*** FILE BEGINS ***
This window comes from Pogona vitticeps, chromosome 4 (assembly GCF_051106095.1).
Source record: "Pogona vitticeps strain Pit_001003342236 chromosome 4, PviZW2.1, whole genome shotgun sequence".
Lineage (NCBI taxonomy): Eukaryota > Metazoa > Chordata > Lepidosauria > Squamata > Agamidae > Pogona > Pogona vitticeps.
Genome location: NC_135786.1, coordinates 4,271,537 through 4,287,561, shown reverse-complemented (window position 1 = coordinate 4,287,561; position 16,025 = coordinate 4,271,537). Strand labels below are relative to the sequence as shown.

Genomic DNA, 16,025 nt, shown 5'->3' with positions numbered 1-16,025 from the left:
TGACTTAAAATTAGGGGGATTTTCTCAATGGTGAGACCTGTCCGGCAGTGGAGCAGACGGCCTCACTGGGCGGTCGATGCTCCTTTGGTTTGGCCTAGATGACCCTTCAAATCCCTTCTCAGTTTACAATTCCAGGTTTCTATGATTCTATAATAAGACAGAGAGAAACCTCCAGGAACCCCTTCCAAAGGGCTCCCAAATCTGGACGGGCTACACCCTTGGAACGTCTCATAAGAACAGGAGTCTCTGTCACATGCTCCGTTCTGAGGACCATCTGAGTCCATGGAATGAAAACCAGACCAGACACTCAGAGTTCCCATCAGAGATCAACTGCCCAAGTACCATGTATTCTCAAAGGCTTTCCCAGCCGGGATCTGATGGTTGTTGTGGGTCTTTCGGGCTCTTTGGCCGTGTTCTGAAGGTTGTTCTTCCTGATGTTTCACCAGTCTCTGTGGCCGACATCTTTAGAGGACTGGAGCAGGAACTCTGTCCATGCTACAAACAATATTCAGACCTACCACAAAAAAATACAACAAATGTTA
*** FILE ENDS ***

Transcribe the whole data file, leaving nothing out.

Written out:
This window comes from Pogona vitticeps, chromosome 4 (assembly GCF_051106095.1).
Source record: "Pogona vitticeps strain Pit_001003342236 chromosome 4, PviZW2.1, whole genome shotgun sequence".
Lineage (NCBI taxonomy): Eukaryota > Metazoa > Chordata > Lepidosauria > Squamata > Agamidae > Pogona > Pogona vitticeps.
Genome location: NC_135786.1, coordinates 4,271,537 through 4,287,561, shown reverse-complemented (window position 1 = coordinate 4,287,561; position 16,025 = coordinate 4,271,537). Strand labels below are relative to the sequence as shown.

Genomic DNA, 16,025 nt, shown 5'->3' with positions numbered 1-16,025 from the left:
TGACTTAAAATTAGGGGGATTTTCTCAATGGTGAGACCTGTCCGGCAGTGGAGCAGACGGCCTCACTGGGCGGTCGATGCTCCTTTGGTTTGGCCTAGATGACCCTTCAAATCCCTTCTCAGTTTACAATTCCAGGTTTCTATGATTCTATAATAAGACAGAGAGAAACCTCCAGGAACCCCTTCCAAAGGGCTCCCAAATCTGGACGGGCTACACCCTTGGAACGTCTCATAAGAACAGGAGTCTCTGTCACATGCTCCGTTCTGAGGACCATCTGAGTCCATGGAATGAAAACCAGACCAGACACTCAGAGTTCCCATCAGAGATCAACTGCCCAAGTACCATGTATTCTCAAAGGCTTTCCCAGCCGGGATCTGATGGTTGTTGTGGGTCTTTCGGGCTCTTTGGCCGTGTTCTGAAGGTTGTTCTTCCTGATGTTTCACCAGTCTCTGTGGCCGACATCTTTAGAGGACTGGAGCAGGAACTCTGTCCATGCTACAAACAATATTCAGACCTACCACAAAAAAATACAACAAATGTTA